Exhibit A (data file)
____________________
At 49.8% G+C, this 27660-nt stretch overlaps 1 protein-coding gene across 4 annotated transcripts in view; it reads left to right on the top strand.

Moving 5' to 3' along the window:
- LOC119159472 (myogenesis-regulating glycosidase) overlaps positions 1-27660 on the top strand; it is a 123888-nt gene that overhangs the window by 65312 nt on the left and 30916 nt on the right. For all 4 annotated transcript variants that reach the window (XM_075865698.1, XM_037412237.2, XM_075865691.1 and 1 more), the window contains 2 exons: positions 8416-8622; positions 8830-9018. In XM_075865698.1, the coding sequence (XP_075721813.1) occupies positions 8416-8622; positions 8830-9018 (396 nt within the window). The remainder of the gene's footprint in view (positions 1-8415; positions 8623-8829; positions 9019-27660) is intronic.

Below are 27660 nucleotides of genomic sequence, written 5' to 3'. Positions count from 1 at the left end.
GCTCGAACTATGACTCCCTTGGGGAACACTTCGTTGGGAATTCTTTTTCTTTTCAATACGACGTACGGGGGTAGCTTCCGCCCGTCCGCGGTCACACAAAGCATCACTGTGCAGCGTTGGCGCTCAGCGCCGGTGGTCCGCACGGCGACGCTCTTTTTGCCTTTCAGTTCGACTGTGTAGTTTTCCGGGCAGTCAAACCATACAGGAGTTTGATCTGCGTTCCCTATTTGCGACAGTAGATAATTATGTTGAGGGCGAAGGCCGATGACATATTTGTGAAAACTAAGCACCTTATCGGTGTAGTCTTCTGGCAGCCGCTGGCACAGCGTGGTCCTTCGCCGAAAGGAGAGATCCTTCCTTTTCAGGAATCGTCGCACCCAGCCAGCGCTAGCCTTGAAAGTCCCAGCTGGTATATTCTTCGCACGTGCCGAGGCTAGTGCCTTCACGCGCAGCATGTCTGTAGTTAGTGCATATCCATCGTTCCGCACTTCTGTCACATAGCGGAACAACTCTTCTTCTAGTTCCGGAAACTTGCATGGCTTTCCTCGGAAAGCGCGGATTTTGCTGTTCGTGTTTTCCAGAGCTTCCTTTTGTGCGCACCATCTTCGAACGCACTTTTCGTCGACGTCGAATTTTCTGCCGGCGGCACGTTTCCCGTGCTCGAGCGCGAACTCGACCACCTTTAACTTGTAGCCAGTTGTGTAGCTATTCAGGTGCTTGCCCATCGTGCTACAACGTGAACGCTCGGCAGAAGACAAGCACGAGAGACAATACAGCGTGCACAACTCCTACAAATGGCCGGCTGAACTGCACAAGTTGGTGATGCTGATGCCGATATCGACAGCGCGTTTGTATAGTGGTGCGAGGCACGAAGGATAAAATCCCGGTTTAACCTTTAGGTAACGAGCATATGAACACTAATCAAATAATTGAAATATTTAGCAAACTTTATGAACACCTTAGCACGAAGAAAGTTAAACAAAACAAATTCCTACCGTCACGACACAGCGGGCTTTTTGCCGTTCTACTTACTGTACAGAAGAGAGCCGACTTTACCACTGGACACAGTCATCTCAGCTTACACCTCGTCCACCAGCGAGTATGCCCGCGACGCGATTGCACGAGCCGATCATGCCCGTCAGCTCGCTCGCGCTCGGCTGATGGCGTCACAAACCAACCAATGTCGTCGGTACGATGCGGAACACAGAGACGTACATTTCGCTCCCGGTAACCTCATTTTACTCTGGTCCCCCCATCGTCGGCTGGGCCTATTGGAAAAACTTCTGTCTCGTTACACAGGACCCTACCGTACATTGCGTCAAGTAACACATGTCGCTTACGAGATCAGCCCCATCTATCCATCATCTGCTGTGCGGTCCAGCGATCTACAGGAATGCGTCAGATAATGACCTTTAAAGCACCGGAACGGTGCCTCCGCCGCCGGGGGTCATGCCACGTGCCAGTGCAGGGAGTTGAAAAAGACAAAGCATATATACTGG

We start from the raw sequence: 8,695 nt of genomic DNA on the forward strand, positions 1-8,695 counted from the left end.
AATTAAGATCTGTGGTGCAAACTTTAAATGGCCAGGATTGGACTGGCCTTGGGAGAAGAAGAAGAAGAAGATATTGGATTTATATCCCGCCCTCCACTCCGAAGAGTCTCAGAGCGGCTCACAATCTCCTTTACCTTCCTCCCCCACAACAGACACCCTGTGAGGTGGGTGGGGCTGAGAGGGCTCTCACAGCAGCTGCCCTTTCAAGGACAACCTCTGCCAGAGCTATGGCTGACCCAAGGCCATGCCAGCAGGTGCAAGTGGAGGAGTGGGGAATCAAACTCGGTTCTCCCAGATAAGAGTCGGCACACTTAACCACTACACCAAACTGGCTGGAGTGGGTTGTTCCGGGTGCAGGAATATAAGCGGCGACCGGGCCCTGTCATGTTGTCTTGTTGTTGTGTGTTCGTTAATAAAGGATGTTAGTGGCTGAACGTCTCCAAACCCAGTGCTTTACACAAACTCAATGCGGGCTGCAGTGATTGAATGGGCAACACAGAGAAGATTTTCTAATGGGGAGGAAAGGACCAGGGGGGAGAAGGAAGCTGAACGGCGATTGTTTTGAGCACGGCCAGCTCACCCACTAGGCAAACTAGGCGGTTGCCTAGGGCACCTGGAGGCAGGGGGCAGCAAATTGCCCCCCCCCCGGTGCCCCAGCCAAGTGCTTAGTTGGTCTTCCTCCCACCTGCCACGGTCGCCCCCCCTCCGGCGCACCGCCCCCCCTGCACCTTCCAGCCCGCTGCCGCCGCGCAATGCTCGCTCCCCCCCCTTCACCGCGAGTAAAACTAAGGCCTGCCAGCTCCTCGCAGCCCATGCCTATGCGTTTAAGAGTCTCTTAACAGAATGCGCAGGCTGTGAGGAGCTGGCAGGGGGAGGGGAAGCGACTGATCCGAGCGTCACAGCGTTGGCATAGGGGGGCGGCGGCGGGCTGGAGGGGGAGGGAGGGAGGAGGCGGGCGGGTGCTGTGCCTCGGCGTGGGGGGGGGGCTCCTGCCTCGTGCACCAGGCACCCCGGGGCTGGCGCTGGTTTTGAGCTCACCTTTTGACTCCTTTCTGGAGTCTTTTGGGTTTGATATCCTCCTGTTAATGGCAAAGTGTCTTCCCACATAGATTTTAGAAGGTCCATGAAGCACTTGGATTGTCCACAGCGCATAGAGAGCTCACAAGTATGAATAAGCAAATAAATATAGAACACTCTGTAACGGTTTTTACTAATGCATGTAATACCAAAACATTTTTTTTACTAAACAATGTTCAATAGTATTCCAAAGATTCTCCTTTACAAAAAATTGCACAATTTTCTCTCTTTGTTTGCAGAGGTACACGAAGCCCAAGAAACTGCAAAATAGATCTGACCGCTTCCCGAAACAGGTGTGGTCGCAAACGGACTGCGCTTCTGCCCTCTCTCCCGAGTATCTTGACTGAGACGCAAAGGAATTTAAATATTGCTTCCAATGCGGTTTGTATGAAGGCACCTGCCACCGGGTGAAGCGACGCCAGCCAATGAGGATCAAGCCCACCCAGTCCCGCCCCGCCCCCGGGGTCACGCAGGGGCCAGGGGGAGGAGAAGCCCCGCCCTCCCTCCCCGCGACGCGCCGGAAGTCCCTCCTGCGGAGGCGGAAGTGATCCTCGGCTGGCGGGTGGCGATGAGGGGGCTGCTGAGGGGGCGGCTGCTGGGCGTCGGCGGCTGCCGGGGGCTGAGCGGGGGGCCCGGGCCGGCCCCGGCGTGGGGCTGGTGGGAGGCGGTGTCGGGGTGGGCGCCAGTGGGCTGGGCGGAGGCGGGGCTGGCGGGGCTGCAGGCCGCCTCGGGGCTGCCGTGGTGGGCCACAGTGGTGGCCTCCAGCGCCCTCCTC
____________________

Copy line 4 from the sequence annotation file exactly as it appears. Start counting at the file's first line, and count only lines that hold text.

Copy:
Below are 27660 nucleotides of genomic sequence, written 5' to 3'. Positions count from 1 at the left end.